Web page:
The Theo Faron we meet at the beginning of P.D. James' The Children of Men is not the same man we see by the end of the story. He has changed greatly from the detached, isolated, somewhat cynical man he was to a person willing to risk everything to do what he feels is right. Along the way, he discovers beauty and love. He learns that there are more things in life than power or the desire to keep his nose out of everyone else's business.
Theo does not make this change by either his emotions or his intelligence. Rather, he changes by means of both his emotions and his intelligence. They are both operative in his wake-up call and his growth. When Theo sees Julian, for instance, he feels something of an attraction toward her, and he agrees to meet with the group of dissidents to which she belongs. At this point their intellectual arguments fail to convince him, yet he continues to associate with them, drawn perhaps by an emotional force he does not fully understand.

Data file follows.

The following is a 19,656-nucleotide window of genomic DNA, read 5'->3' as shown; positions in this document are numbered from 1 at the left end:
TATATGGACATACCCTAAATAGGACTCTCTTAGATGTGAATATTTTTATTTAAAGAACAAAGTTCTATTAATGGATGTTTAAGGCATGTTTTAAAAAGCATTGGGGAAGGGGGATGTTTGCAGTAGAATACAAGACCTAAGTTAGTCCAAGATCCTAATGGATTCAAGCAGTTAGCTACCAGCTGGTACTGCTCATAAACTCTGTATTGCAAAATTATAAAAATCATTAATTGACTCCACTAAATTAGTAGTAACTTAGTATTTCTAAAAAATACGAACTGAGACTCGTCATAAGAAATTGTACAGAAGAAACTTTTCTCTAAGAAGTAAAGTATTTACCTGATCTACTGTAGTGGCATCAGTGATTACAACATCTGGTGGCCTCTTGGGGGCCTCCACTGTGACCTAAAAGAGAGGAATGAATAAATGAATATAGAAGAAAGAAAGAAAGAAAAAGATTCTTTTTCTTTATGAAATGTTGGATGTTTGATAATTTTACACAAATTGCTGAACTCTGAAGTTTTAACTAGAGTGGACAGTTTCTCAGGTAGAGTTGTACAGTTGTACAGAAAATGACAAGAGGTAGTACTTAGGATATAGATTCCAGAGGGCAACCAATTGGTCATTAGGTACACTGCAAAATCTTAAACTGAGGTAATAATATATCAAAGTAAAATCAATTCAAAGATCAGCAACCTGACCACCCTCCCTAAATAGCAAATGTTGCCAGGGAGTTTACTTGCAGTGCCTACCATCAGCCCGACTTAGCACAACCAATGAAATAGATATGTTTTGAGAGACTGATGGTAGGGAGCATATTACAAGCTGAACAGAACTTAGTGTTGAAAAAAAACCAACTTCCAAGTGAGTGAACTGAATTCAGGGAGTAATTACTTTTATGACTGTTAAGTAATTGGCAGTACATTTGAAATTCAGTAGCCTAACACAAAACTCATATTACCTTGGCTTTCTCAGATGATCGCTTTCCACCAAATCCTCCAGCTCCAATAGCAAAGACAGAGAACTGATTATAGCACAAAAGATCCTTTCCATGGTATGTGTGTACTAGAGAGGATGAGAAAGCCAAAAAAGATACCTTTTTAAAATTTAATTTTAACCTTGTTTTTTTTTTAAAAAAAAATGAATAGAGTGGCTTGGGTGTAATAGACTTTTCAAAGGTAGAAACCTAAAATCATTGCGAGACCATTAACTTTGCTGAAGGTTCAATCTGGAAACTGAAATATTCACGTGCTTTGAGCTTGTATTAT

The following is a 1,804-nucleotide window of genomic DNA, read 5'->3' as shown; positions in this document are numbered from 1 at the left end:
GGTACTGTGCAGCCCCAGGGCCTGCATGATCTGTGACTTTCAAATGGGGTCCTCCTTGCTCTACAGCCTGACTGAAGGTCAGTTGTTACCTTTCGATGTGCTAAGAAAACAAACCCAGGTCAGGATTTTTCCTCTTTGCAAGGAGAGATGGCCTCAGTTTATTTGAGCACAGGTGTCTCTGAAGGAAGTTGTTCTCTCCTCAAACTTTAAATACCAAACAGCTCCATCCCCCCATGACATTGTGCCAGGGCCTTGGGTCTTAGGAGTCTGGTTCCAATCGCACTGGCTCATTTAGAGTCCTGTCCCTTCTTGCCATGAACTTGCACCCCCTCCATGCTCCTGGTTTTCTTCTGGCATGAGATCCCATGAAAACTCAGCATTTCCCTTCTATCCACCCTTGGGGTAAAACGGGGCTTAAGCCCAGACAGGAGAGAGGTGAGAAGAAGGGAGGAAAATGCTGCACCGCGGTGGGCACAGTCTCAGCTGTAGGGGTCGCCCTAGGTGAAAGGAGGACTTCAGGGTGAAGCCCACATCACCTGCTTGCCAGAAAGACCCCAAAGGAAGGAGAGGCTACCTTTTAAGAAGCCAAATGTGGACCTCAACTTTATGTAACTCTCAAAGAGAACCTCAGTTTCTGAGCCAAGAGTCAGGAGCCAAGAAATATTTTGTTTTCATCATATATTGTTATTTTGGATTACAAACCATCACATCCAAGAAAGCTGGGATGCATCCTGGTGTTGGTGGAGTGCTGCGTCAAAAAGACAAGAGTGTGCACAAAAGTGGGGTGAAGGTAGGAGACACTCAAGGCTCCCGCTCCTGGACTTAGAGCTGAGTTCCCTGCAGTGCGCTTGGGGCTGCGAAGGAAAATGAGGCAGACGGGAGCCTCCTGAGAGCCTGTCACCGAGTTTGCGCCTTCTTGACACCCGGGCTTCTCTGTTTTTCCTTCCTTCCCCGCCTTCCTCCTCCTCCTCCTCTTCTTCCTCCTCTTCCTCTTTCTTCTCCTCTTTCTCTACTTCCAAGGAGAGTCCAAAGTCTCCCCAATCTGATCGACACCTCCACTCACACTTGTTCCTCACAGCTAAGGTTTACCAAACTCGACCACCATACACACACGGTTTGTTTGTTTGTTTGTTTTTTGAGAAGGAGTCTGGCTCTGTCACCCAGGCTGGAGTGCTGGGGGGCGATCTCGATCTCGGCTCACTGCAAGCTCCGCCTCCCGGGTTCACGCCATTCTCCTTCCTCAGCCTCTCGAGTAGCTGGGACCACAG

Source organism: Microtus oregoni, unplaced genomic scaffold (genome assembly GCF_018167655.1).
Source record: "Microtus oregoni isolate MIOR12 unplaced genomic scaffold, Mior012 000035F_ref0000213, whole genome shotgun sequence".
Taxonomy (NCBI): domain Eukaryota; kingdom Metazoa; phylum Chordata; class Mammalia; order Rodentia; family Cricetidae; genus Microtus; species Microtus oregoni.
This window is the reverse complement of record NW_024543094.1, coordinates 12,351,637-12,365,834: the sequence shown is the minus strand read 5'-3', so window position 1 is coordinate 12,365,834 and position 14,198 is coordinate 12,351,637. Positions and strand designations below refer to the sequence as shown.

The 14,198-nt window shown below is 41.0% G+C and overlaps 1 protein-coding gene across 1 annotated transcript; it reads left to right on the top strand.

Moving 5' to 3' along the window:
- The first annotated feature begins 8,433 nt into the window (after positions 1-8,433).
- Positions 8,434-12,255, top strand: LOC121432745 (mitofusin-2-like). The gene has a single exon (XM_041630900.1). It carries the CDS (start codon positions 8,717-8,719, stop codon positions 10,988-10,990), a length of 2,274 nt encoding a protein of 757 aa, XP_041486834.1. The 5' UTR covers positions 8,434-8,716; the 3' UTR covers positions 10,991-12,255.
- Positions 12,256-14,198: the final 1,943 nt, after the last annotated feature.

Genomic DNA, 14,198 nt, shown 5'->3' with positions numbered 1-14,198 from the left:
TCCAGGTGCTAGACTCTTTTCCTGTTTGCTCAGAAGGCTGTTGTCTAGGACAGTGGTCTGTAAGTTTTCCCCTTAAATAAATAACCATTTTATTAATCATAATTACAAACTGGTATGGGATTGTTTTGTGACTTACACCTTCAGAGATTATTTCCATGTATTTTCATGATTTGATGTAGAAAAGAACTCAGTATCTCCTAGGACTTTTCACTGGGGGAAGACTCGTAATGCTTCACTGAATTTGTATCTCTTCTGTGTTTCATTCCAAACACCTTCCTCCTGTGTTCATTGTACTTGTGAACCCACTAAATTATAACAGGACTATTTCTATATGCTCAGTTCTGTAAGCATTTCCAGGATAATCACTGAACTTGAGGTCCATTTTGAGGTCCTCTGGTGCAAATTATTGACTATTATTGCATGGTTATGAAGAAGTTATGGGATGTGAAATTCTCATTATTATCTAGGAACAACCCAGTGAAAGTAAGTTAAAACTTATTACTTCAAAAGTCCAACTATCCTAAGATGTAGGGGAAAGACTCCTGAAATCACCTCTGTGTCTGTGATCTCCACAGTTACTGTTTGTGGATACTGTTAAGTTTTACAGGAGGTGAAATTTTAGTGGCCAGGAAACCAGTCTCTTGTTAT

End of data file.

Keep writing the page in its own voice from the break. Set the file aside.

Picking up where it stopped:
When he witnesses the Quietus, Theo is horrified by the brutal treatment of the elderly victims. He even rushes forward to try to save Hilda. His emotions are in full play here, yet he is beginning to realize intellectually that the government has long since been degrading, even torturing, its citizens. He uses intellectual arguments to try to convince Xan, but he fails.
When Theo returns from his escape to Europe, he again is driven by both emotions and intelligence. He finds Jasper dead and is horrified, but he also understands the reason for that death. As he flees with the Five Fishes, Theo cares for Julian and even helps her deliver her child, showing significant love for her. When the child is born, Theo even feels a deep joy. But he also continues to think, planning and trying to anticipate Xan's moves, and he is ready for Xan when his cousin finally appears.
Indeed, emotions and intellect have both guided Theo to becoming a better person, a person who has discovered love and beauty in a world filled with hatred and ugliness.